The hardware team here is starting to get very serious about the Electron. We're aiming to have hardware completely locked down - that's pcbs, designs, exact individual components, everything - by mid-June.
Throughout this process we'll be posting questions and updates here, sharing components chosen, schematics and more. We're hoping to do this in a way that enables open and honest dialogue and feedback!. We hope you'll participate and follow along as we get closer and closer to lockdown.
A Kickstarter campaign, and the comments and questions we get during it, always inspires some internal discussion about existing designs and causes us to look at things differently. That's one of the beautiful things about crowdfunding and open source projects. To start out with we want to introduce conversation about 3 different things we've been thinking about a lot since the campaign closed, and in part because of certain questions we've received. Let's get started:
The Community speaks:
The hardware team has been answering your questions and hearing your call for power. There's a strong desire from the community to power up the Electron for all of your portable applications. We love our community and our ears are always pointed towards those great suggestions! That was a pun from "Bilbo".
Power of Greyskull:
Unlike WiFi, 2G and 3G cellular modules are very power hungry, requiring upto 2A of peak current during transmission. This clearly exceeds USB's limit of 500mA in most cases. When developing on the Electron connected to a computer, care must be taken not to exceed the USB's limit while maintaining uninterrupted power to the cellular module. Most portable devices overcome this by having a battery connected at all times, like mobile phones. For a device like the Electron, it becomes essential to have the flexibility to power it either via the USB, battery or both.
LiPo battery technology is effectively today's Power of Greyskull, and were working out how to add this to the Electron. There will be a complete battery management solution on-board the Electron, ready to seamlessly charge up the LiPo battery from USB or deliver power to the Electron's cellular hardware. Packing this into a small area is definitely a challenge, and we accept!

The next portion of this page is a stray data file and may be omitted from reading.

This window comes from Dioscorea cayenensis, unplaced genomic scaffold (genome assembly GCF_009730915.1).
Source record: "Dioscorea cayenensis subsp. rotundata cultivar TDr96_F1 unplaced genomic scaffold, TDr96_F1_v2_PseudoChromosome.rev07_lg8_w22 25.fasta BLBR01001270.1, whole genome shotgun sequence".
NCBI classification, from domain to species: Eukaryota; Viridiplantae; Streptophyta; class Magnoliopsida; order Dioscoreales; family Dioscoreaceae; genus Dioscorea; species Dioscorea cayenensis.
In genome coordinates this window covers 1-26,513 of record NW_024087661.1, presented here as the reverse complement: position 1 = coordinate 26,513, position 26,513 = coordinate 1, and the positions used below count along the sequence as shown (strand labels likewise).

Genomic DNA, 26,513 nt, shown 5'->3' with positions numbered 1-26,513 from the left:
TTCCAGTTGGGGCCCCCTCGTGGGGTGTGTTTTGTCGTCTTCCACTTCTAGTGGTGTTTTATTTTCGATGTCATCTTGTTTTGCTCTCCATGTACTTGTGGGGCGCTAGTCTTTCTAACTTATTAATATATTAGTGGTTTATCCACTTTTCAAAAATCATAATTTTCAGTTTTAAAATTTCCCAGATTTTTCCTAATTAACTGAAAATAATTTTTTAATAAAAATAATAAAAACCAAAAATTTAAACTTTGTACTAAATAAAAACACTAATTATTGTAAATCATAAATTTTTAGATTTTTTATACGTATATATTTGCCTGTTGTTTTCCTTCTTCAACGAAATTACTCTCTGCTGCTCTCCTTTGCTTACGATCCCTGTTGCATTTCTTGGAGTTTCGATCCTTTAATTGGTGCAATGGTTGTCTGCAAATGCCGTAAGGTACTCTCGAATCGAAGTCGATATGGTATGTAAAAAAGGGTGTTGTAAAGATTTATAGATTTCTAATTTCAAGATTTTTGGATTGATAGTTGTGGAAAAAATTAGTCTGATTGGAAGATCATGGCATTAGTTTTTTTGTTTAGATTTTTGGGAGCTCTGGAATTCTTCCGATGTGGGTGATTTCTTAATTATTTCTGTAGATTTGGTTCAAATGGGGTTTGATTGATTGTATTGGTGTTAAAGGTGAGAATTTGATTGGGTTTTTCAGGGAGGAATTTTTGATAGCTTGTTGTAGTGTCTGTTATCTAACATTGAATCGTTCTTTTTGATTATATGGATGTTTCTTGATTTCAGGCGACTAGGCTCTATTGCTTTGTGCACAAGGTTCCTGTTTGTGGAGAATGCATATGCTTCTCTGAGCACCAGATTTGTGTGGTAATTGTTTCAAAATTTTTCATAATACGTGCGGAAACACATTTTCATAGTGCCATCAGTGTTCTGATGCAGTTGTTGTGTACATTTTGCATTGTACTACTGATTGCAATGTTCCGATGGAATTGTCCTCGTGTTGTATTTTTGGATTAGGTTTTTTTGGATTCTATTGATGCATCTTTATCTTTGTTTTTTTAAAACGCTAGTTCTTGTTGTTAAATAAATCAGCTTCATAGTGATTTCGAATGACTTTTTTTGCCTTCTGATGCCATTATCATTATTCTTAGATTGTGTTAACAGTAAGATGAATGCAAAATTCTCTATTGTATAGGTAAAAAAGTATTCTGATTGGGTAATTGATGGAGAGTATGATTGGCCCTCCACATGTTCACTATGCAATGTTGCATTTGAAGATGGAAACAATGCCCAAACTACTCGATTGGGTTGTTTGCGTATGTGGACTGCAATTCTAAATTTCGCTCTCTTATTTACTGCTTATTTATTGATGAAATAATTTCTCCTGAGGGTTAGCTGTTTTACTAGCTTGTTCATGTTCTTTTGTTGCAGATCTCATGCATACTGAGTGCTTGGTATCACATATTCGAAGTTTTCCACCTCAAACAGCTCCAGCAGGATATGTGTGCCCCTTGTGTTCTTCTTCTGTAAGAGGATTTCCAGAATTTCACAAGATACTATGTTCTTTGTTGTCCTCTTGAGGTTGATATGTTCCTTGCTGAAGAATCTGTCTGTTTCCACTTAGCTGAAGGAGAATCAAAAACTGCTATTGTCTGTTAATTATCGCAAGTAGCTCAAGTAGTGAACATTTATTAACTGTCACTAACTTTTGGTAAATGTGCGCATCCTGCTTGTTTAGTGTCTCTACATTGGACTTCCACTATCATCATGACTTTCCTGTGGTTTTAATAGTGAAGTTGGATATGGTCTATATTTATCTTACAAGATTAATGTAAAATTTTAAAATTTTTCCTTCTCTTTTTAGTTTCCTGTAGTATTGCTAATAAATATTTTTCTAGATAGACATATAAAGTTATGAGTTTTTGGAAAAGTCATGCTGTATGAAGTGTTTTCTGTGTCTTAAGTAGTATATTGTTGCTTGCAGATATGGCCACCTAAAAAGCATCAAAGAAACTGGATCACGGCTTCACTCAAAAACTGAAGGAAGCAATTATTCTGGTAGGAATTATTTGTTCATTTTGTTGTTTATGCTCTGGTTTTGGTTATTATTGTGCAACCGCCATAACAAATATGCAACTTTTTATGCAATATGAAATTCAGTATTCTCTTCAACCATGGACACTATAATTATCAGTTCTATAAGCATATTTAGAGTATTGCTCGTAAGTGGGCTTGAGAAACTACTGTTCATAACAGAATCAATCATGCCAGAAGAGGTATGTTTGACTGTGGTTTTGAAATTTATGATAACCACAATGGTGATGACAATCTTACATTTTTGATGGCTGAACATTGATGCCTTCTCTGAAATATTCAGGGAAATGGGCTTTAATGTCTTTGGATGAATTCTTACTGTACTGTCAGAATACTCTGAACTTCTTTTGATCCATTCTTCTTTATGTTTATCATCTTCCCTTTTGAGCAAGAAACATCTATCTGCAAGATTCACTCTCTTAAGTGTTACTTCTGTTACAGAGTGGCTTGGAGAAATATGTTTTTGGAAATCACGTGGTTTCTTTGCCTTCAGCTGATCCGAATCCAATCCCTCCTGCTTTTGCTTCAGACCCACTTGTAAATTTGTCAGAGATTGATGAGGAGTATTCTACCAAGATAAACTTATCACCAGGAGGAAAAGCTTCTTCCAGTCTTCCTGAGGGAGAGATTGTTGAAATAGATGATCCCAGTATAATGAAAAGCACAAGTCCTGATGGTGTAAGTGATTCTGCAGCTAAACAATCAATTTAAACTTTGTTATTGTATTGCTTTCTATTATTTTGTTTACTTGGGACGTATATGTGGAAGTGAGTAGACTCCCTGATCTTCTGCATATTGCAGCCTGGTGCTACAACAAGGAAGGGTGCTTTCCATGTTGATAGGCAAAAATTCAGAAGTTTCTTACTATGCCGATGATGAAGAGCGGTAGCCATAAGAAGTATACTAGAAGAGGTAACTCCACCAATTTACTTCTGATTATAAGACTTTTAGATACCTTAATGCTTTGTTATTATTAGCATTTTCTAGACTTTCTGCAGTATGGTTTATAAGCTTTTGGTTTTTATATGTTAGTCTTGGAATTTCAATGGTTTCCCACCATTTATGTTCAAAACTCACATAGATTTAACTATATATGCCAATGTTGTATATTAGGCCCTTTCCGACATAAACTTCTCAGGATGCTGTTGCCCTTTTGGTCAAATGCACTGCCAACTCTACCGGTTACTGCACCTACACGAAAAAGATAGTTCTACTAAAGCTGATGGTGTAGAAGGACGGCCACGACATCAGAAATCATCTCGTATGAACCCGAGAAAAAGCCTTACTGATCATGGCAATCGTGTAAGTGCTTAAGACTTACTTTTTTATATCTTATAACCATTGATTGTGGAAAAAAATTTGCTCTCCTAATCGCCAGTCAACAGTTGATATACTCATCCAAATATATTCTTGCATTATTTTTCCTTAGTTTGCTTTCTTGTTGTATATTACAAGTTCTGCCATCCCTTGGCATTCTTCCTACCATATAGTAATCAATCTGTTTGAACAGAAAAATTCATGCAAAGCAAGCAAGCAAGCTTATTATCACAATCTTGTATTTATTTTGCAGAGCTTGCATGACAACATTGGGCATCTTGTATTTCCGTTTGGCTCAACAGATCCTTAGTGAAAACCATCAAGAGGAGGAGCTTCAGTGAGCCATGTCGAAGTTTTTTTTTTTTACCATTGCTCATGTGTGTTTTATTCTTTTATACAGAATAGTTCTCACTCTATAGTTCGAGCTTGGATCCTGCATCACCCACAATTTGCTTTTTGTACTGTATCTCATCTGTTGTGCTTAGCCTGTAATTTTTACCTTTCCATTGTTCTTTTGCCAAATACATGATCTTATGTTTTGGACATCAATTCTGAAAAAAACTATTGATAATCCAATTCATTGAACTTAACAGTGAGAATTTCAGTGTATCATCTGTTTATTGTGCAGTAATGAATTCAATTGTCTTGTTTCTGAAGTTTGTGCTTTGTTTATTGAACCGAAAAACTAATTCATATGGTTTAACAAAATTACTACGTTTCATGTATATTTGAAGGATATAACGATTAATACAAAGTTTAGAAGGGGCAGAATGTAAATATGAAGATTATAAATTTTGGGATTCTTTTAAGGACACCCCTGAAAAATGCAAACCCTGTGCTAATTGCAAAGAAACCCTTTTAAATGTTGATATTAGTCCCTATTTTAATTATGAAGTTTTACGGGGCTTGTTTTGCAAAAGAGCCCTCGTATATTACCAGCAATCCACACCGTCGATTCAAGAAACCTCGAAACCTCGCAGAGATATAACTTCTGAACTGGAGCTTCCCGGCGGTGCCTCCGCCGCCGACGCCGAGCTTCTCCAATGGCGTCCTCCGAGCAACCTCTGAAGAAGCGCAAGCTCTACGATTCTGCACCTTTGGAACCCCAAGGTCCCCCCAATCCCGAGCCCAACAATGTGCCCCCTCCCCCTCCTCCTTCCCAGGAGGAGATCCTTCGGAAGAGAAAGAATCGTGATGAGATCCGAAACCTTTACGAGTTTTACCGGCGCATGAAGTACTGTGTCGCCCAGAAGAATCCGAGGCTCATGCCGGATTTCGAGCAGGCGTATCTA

See that little question mark below? Just wondering what you all prefer for a connector solution here? Many LiPo battery packs come with a 2-pin JST-PH connector installed, but they are not all the same polarity or exact style. We're considering a special connector to ensure everything "just works" for you, and make available matching battery packs. This would also give us flexibility to make everything fit just right. How do you guys feel about this connector? Make it right for the Electron, or go with the JST flow?
Package for the microcontroller
The current design of the Electron uses a STM32F205 microcontroller in a LQFP64 package which just about fits in the footprint. We are now toying with the idea of using wafer level chip package (WLCSP) that is almost 10 times smaller, thus saving us significant real estate on the PCB.
There are couple of design challenges in using this smaller package. WLCSP is generally not environmentally protected like the plastic LQFP counterpart. This can be overcome by adding epoxy top or a tin faraday cage like the cellular module itself. Secondly, the BGA solder pads will require higher tolerances during manufacturing and assembly, both of which can be handled by most of today's board houses.
Antenna selection depends on a number of parameters like gain, size, durability, etc. Some of the more common examples are telescopic, patch, bead, helical or high gain directional antenna. Cellular antennas are a little special since they need to work on multiple frequencies. For a project deployed in the field that is static, such as a weather station, one would choose a directional, high gain antenna. For projects that are mobile and portable, one would choose a PCB patch antenna. We are currently evaluating few of these types to ship along with the Electron. We would love your feedback on which antenna you would most like to see on the Electron.
It's your turn now. What are your thoughts on power, chip package and antenna? If it was up to you what would you suggest? We'll take all your feedback into consideration as we make final decisions.